Enjoy Dazzling & Dizzying 360° Virtual Tours of Los Angeles Landmarks

Remem­ber when arm­chair trav­el meant a book, a mag­a­zine, a hand­ful of post­cards, or the occa­sion­al after-din­ner slideshow of the neigh­bors’ vaca­tion pho­tos?

Those were the days.

The throngs of trav­el “influ­encers”—both pro­fes­sion­al and aspirant—have tak­en much of the fun out of liv­ing through oth­ers’ vis­its to far-flung locales. The focus seems to have shift­ed from imag­in­ing our­selves in their shoes to feel­ing oppressed by their high­ly-staged, heav­i­ly-fil­tered Insta­gram-per­fect exis­tence.

Pho­tog­ra­ph­er Jim New­ber­ry’s daz­zling, dizzy­ing 360° pho­tos of Los Ange­les, like the views of Echo Park, Chi­na­town, East L.A., and Down­town, above, offer arm­chair trav­el­ers trans­porta­tion back to those gid­dy pre-influ­encer days.

(Angeli­nos and oth­er LA-versed vis­i­tors will enjoy swoop­ing through City of Angels land­marks as if rotat­ing on the no-par­al­lax point, too.)

The Chica­go trans­plant admits that it took a while for him to find his Los Ange­les groove:

After being dis­abused of my Mid­west­ern, anti‑L.A. views, I’ve found that the city has much more to offer than I had imag­ined, but the gems of Los Ange­les often don’t reveal them­selves read­i­ly; it takes a bit of leg­work to seek out the best spots, and well worth it. Moun­tains, beach­es, vibrant urban life, tons of muse­ums, gor­geous nature.

While easy-to-use “one-shot” 360 cam­eras exist, New­ber­ry prefers the qual­i­ty afford­ed by using a high-res­o­lu­tion non-360 cam­era with a wide angle lens, mount­ed on a panoram­ic tri­pod head that rotates it in such a way as to pre­vent per­spec­tive errors.

With the equip­ment set up in the cen­ter of the room, he shoots four pho­tos, spaced 90° apart. Anoth­er shot is aimed direct­ly down­ward toward the floor.

Panoram­ic soft­ware helps to stitch the images togeth­er for a “spher­i­cal panora­ma,” giv­ing view­ers an expe­ri­ence that’s the dig­i­tal equiv­a­lent of swivel­ing their heads in awe.

Newberry’s rov­ing lens turns Lee Lawrie’s Zodi­ac Chan­de­lierDean Cornwell’s Cal­i­for­nia his­to­ry murals, and the dec­o­ra­tive ceil­ing sten­cils of the Cen­tral Pub­lic Library’s Grand Rotun­da into a gor­geous kalei­do­scope.

The Taoist Thien Hau Tem­ple in Chi­na­town is a more recent attrac­tion, found­ed in the 1980s in a for­mer Chris­t­ian church. Com­mu­ni­ty mem­bers raised funds to build the larg­er tem­ple, above, ded­i­cat­ing it in 2006 as a shrine to Mazu, the god­dess of the sea, pro­tec­tor of fish­er­man and sailors.

The Muse­um of Juras­sic Tech­nol­o­gy, a self-described “edu­ca­tion­al insti­tu­tion ded­i­cat­ed to the advance­ment of knowl­edge and the pub­lic appre­ci­a­tion of the Low­er Juras­sic,” served as Newberry’s point of entry, when man­age­ment okayed his request to shoot 360° pho­tos there:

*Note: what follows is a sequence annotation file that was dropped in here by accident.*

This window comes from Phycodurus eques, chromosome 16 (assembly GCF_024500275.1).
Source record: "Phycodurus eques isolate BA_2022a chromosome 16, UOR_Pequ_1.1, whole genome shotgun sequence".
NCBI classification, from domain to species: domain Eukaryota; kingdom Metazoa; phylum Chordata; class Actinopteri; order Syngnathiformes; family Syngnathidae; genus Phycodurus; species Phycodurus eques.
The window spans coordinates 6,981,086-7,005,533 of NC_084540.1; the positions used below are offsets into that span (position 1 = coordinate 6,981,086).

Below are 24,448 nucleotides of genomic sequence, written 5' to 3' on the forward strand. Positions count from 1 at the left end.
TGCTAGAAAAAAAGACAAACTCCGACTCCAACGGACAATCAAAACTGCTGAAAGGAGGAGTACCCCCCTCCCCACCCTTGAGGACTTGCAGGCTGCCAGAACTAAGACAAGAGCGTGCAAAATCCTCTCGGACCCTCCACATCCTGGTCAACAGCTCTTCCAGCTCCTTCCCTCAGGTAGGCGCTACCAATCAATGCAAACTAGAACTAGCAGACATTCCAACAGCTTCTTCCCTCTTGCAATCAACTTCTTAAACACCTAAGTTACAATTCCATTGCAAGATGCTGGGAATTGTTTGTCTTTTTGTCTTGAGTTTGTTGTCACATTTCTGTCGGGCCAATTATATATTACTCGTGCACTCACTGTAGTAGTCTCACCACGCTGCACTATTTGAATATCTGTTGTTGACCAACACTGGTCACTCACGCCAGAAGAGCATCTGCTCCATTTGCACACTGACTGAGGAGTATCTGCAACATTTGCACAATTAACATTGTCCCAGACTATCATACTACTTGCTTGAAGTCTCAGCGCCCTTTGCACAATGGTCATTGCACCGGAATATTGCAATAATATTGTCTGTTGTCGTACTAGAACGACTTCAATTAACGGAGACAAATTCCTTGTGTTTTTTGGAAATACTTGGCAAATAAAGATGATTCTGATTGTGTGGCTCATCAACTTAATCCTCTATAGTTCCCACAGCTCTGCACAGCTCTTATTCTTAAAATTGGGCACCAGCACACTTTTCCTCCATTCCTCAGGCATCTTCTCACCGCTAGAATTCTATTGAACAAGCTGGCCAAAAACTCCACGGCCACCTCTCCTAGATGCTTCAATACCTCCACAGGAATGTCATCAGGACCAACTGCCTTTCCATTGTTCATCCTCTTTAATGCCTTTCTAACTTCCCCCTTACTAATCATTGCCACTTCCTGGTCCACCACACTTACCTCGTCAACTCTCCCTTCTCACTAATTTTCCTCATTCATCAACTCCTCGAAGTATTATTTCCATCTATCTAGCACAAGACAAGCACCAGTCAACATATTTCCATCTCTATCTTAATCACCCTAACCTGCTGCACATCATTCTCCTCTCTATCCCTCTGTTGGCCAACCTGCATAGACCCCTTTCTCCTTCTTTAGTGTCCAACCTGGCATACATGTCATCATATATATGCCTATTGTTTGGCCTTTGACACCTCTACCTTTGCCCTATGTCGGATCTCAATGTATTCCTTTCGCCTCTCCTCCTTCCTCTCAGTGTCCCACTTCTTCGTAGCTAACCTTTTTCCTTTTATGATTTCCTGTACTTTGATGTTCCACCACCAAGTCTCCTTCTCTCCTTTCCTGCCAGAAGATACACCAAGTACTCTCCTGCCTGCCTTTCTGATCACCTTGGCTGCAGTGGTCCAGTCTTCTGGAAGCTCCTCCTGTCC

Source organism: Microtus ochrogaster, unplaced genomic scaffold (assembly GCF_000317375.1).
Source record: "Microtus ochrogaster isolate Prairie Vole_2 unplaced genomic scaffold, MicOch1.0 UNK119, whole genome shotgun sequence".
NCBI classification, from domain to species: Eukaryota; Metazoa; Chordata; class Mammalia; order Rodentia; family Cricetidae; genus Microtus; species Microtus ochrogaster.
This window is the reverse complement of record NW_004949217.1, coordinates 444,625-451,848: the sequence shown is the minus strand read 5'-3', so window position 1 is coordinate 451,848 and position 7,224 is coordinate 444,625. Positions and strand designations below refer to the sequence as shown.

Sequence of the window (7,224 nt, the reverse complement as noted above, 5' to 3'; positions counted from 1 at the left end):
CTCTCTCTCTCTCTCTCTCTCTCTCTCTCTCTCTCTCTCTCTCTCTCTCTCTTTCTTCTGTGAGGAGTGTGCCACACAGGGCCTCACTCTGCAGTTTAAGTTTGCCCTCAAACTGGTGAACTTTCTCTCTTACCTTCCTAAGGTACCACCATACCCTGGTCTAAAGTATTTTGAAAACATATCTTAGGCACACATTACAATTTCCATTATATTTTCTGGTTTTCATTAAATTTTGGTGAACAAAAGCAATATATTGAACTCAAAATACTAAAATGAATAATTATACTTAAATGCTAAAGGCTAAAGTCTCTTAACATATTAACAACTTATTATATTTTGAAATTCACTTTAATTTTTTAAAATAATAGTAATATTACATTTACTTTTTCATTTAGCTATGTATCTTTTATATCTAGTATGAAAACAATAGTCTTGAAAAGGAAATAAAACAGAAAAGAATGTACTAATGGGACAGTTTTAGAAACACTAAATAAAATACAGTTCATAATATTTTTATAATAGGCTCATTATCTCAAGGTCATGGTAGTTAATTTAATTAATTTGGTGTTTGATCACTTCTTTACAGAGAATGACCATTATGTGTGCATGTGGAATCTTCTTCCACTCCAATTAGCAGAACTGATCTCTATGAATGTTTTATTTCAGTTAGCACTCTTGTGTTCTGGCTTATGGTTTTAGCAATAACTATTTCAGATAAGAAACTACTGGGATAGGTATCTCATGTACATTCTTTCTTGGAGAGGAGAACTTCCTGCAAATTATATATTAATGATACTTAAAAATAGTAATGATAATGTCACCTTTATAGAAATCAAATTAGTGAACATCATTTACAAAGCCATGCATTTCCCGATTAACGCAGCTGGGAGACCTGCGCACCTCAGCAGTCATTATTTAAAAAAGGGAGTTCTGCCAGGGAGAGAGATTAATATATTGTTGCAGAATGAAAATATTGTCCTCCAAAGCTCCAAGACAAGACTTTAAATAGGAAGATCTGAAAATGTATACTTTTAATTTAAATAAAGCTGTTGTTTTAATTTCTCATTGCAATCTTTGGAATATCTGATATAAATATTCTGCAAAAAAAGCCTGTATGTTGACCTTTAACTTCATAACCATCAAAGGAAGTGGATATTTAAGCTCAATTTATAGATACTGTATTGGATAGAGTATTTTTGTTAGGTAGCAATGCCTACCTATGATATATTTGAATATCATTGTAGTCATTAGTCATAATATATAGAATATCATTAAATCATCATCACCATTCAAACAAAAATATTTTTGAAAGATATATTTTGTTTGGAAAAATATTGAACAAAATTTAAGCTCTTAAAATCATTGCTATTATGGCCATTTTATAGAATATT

It’s a very spe­cial place—my panoram­ic pho­tos are no match for an in-per­son vis­it. Unlike many oth­er muse­ums these days, the Muse­um of Juras­sic Tech­nol­o­gy does­n’t nor­mal­ly allow pho­tog­ra­phy, and there’s not many pho­tos of the place to be found. 

(In return for per­mis­sion to shoot the museum’s Fau­na of Mir­rors murals, rooftop court­yard, and Tula Tea Room, New­ber­ry agreed to main­tain its mys­te­ri­ous aura by lim­it­ing the pub­li­ca­tion of those pho­tos to his Panoram­ic Eye site. Feast your eyes here.)

The pho­tog­ra­ph­er is look­ing for­ward to work­ing with more muse­ums, cre­at­ing 3‑dimensional doc­u­men­ta­tion of exhibits.

His inter­est in the ephemer­al has also spurred him to cre­ate vir­tu­al tours of local land­marks on the verge of being torn down. Entries in the ongo­ing Lost Land­marks series include Los Feliz’s Good Luck Bar (RIP), Tom Bergin’s Pub (above, spared at the last minute when the Los Ange­les Con­ser­van­cy declared it an His­toric-Cul­tur­al Mon­u­ment), and the Alpine Vil­lage, cur­rent­ly for sale in neigh­bor­ing Tor­rance.

Begin your explo­rations of Jim Newberry’s Panoram­ic Eye 360° vir­tu­al tours of Los Ange­les, includ­ing the Grif­fith Park Obser­va­to­rythe St. Sophia Cathe­dral, and the Every­thing Is Ter­ri­ble! store here.

Relat­ed Con­tent:

Take a 360° Vir­tu­al Tour of Tal­iesin, Frank Lloyd Wright’s Per­son­al Home & Stu­dio

Take a 360 Degree Tour of Minia­ture Mod­els of Famous Land­marks: From the Taj Mahal to The Great Wall of Chi­na

Five Cul­tur­al Tours of Los Ange­les

Ayun Hal­l­i­day is the author of sev­en books, includ­ing No Touch Mon­key! And Oth­er Trav­el Lessons Learned Too Lateand the Chief Pri­ma­tol­o­gist of the East Vil­lage Inkyzine.  Join her in NYC on Mon­day, Sep­tem­ber 9 for anoth­er sea­son of her book-based vari­ety show, Necro­mancers of the Pub­lic Domain. Fol­low her @AyunHalliday.

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